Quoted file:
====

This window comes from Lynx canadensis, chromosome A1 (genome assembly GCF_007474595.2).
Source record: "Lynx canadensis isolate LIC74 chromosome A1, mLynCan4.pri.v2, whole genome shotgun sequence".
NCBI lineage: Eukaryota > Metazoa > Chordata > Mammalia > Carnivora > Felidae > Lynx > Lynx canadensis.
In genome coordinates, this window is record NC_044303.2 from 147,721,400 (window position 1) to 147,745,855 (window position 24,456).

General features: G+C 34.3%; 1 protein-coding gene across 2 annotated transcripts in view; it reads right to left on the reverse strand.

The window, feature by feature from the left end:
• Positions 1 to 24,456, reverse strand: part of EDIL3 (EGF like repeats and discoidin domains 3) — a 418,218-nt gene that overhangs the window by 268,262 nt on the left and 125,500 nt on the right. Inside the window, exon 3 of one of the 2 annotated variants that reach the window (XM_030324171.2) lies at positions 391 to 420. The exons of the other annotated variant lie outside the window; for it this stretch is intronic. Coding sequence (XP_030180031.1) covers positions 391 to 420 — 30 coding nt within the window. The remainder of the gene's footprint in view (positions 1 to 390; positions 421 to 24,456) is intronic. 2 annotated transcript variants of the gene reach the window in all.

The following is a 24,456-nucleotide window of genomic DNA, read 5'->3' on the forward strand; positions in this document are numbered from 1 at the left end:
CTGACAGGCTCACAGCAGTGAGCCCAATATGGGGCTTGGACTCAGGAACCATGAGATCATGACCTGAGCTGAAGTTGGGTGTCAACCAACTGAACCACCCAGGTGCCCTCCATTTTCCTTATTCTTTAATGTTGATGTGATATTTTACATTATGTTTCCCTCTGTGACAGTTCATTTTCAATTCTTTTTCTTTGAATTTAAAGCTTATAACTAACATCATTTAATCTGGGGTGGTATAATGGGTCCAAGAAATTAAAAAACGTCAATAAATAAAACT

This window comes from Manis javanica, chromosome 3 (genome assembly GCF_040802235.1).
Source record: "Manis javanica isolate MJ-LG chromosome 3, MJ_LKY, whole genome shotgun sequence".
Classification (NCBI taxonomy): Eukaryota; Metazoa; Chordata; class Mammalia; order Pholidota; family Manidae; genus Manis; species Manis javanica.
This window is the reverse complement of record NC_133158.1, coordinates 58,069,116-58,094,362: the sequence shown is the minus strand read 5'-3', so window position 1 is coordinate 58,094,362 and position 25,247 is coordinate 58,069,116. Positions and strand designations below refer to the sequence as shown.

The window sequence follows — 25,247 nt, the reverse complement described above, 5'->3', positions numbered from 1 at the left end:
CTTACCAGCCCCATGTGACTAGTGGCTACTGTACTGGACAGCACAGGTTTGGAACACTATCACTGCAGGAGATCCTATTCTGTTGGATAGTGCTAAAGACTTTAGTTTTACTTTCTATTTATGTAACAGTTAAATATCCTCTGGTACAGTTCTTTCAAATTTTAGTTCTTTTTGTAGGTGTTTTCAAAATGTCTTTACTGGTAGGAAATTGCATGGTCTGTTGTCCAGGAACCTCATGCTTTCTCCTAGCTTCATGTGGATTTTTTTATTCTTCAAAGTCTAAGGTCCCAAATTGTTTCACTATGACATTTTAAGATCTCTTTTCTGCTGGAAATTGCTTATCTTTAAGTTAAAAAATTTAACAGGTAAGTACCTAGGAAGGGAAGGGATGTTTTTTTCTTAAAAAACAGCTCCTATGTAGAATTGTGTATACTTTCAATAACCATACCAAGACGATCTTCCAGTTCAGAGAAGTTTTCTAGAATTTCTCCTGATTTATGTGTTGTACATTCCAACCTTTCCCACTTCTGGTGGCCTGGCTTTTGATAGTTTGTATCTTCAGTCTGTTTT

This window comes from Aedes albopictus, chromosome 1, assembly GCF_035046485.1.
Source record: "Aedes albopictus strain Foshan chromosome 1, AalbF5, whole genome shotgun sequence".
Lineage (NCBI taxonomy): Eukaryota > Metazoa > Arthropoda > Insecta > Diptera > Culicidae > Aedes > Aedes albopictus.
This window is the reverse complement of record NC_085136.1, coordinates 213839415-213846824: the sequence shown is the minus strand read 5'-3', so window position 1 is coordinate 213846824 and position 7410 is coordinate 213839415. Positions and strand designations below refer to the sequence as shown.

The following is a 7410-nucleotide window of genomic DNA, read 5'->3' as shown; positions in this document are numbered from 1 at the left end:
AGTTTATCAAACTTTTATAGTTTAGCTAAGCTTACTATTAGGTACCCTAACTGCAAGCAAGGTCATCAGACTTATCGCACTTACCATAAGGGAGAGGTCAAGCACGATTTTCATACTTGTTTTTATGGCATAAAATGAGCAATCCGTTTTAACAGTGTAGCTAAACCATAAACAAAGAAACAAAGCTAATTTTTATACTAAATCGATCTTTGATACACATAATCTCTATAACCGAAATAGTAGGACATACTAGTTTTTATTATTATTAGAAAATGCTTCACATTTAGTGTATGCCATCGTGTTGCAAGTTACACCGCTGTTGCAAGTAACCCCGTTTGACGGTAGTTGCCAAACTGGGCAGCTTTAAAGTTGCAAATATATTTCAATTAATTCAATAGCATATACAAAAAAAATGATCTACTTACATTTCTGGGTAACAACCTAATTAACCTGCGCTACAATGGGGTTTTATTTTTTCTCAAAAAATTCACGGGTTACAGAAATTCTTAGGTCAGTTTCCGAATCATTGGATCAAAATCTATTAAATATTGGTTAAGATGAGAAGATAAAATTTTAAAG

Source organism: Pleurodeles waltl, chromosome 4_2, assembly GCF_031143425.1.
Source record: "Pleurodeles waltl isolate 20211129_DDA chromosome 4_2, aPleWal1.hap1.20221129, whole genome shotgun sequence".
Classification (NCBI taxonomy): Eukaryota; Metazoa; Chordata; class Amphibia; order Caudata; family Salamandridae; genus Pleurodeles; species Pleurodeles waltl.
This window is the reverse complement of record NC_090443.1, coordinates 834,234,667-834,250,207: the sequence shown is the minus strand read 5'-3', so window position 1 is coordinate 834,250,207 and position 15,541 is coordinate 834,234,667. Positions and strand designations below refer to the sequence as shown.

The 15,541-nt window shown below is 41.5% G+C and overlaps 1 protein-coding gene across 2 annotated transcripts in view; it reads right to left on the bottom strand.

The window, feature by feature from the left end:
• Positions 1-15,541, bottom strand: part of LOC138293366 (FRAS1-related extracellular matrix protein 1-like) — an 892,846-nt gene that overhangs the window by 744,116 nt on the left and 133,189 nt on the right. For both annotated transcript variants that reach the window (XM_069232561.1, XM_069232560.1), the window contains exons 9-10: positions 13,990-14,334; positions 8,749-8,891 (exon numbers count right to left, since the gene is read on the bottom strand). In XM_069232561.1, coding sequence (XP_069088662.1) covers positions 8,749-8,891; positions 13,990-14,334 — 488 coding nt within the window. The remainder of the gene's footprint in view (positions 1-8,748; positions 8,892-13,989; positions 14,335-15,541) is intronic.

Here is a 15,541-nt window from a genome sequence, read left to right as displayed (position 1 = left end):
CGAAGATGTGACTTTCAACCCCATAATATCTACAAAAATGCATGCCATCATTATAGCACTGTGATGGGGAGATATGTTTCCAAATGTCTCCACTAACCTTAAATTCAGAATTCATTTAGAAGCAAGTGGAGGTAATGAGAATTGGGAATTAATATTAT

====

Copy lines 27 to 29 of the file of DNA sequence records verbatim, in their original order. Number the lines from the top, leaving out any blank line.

The window, feature by feature from the left end:
• Positions 1-15,541, bottom strand: part of LOC138293366 (FRAS1-related extracellular matrix protein 1-like) — an 892,846-nt gene that overhangs the window by 744,116 nt on the left and 133,189 nt on the right. For both annotated transcript variants that reach the window (XM_069232561.1, XM_069232560.1), the window contains exons 9-10: positions 13,990-14,334; positions 8,749-8,891 (exon numbers count right to left, since the gene is read on the bottom strand). In XM_069232561.1, coding sequence (XP_069088662.1) covers positions 8,749-8,891; positions 13,990-14,334 — 488 coding nt within the window. The remainder of the gene's footprint in view (positions 1-8,748; positions 8,892-13,989; positions 14,335-15,541) is intronic.

Here is a 15,541-nt window from a genome sequence, read left to right as displayed (position 1 = left end):